The pandemic’s full impact is looming for airlines the world over, unlimited government QE is not going to last – it never could. Even in a US election year as contentious as this one, there is a chance that the US airlines may not see more support. After all, why do airlines deserve more help than anyone else? Besides the industry already was given $25Bn.
Here’s a recent history for the US major airlines. The chart shows the number of total employees and pilots per aircraft and the number of passengers from 2010 through 2019. Market demand has been robust and reliable. We can see the total number of employees slowly declining – an outcome of industry consolidation and other efficiencies. The number of pilots per aircraft remained relatively constant, ranging from 11 to 13.
The post-COVID world for airlines is radically different. The industry is heading for a major shrink. Having parked most of their fleets as they frantically reconfigure the business to match demand declines of around 75%, US majors are seeking a new equilibrium. Wall Street has suggested a 20% fleet cut. The largest US domestic carrier, Southwest Airlines plans to shrink 25%. Our data models tracking the US air travel market suggest a shrink might need to be more like 33%, at a minimum. Confidence in air travel is not recovering, despite fares last seen a decade ago.
If the current airlines stay in business until a recovery gains momentum, airline employees are going to have to endure career disruptions. Yes, again. This is not an industry offering great career stability.
What might we expect?
The challenge is offering a traffic forecast where history offers little guidance. Take a look at our chart below to better understand this. It shows daily flights (right axis) and people passing through the TSA at US airports (left axis). Notice that traffic and number of flights are diverging – we want to see both these curves growing, ideally with the passenger numbers at a higher growth rate.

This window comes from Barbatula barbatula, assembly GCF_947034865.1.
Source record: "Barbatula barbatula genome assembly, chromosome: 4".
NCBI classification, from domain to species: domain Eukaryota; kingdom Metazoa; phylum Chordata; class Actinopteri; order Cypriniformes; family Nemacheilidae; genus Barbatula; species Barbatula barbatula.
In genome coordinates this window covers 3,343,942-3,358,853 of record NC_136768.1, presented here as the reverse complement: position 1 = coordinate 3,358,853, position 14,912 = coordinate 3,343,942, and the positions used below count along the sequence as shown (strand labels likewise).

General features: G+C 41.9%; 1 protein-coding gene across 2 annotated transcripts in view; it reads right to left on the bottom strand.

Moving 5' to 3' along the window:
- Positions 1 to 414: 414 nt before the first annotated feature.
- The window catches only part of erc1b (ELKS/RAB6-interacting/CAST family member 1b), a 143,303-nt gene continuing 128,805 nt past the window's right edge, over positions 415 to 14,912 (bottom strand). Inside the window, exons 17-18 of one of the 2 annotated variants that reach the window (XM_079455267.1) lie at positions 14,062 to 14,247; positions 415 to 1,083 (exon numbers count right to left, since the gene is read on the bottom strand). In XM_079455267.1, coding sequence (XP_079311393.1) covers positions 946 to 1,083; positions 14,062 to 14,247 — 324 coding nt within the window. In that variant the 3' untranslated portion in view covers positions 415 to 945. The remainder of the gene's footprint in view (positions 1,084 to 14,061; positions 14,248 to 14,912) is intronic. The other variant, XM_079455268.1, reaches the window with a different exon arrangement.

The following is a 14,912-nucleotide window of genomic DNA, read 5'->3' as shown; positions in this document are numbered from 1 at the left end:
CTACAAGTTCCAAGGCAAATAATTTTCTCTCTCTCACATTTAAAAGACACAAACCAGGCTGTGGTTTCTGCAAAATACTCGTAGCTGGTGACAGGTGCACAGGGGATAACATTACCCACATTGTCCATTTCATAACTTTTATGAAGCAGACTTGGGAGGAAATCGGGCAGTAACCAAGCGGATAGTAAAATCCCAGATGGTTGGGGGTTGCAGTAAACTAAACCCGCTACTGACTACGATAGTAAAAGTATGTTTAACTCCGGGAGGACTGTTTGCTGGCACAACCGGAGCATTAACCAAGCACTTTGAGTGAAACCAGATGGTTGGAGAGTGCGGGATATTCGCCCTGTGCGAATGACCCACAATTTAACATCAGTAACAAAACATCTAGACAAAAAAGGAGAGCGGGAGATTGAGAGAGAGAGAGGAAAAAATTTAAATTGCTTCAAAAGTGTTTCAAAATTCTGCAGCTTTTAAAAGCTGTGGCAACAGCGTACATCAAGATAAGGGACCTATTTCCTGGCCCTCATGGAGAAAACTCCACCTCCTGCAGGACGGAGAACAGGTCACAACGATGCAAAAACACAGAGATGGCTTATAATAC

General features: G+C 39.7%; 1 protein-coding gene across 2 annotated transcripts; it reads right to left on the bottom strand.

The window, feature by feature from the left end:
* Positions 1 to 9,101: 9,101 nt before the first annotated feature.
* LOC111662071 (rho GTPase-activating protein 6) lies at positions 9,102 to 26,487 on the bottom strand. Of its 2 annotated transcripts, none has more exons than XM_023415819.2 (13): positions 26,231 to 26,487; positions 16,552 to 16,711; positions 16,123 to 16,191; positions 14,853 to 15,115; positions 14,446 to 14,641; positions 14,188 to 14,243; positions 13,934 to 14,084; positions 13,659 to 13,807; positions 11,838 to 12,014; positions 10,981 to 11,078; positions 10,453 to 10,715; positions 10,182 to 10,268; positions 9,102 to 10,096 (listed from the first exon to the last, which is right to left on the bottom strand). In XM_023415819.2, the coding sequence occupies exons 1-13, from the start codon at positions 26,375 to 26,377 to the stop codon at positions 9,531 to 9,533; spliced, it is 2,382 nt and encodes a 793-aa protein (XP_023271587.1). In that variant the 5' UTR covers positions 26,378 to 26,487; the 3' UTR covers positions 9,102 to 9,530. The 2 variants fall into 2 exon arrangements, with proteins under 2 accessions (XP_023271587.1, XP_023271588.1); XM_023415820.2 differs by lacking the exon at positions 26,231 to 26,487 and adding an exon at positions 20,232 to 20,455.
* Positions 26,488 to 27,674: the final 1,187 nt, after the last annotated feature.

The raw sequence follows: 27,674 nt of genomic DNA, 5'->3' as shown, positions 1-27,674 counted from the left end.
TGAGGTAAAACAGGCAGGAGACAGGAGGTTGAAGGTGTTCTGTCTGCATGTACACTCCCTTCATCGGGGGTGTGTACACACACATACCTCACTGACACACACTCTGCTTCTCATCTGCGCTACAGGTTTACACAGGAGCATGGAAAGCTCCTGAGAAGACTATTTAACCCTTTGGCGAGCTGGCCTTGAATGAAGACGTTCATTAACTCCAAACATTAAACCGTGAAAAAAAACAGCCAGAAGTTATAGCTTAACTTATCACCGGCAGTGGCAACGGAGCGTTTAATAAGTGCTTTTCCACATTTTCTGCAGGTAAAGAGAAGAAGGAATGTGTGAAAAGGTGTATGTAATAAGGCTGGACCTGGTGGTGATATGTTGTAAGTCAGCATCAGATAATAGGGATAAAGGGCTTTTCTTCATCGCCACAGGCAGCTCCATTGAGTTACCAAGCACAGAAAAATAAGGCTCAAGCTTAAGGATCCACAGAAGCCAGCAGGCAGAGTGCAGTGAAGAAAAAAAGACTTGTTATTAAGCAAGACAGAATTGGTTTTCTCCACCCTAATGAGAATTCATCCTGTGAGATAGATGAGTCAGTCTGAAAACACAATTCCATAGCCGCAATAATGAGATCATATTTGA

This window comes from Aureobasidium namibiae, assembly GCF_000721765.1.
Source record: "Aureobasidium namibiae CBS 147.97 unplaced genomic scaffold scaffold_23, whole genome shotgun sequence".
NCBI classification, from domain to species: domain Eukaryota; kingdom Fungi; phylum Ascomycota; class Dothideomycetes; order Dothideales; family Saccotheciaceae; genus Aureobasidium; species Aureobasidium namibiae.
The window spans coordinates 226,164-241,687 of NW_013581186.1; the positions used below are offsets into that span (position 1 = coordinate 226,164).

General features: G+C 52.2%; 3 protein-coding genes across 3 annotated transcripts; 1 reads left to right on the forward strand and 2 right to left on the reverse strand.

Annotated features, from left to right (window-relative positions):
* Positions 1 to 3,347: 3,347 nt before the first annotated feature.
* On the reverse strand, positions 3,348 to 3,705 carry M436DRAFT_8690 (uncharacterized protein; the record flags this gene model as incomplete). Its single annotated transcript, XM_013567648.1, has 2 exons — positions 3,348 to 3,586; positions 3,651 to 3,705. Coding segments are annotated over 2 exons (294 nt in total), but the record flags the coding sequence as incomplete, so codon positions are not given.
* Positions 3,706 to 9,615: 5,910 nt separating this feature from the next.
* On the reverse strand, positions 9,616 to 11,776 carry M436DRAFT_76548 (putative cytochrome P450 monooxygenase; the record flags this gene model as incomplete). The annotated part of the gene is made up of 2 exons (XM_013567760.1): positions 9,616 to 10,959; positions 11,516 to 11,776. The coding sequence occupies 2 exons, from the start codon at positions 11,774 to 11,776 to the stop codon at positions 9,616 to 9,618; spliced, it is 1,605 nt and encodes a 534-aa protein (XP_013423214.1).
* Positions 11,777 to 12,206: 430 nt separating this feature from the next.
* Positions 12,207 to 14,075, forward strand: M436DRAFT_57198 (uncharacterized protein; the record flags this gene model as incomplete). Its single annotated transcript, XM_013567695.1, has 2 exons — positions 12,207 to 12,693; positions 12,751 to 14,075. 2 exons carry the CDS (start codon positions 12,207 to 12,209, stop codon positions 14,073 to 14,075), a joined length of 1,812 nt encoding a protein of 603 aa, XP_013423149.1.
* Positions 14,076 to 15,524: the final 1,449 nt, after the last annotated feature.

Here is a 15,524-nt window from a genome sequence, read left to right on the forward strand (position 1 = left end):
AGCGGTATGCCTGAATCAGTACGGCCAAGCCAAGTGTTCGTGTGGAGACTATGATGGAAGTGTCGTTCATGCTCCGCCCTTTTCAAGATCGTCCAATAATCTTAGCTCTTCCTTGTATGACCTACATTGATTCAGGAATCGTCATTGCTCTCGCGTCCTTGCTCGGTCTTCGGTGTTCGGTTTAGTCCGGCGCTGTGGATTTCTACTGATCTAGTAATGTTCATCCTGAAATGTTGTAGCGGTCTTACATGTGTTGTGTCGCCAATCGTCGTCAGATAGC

What will make the traffic come back? Mainly this sentiment – is it safe enough to fly? There are several places to seek advice; CDC and even Boeing. A recent Gallup survey does not give us confidence though. If 52% of the US traffic doesn’t return for a year or two, that signals severe travel industry damage.
What should drive sentiment? First, in our view, travelers need to feel safe and the arrival of a vaccine may be crucial for that to occur. Work on a vaccine is going on at a furious pace. The economic incentives for developers are great. The next big factor, in our view, is economics. The pandemic has shrunk the US economy by a third already. The impact has been mitigated because of unlimited QE. That is surely going to end, especially after the election, regardless of who wins. That means demand for travel, even with a vaccine, can be expected to be muted.
This brings us to a simple model showing what happens if 2020 sees a shrink in traffic between 33 % and 50%. Traffic drives the number of airline employees. Historically from 2010 to 2019, the industry has averaged 2,424 passengers per employee. With improved back-office efficiencies we rounded that number to 2,400 and use it as a base looking forward to 2025. We also use the FAA forecast of 2% growth. This may be conservative. Especially if there’s a bounce in pent up demand, but evidence suggests taking a conservative approach may be safer.
The two yellow bands provide a forecast of how many employees the US airline industry could deploy going forward. The pain occurs in 2020, where potentially there could be between 150,000 and 210,000 people whose careers are interrupted.
As an external reference, we sought guidance from Airlines for America, the US airline trade group. They shared this research from Goldman Sachs.
Using these metrics, and staying with an estimated 2,400 passengers per employee we get the following table.
The table shows a sharper drop in traffic and this could drive the airlines to undertake draconian layoffs to match staffing levels with traffic. This scenario is worse than our own by some margin – with 2020 layoffs of about 250,000 or 40,000 more than our estimate. The next half of the year is going to be painful.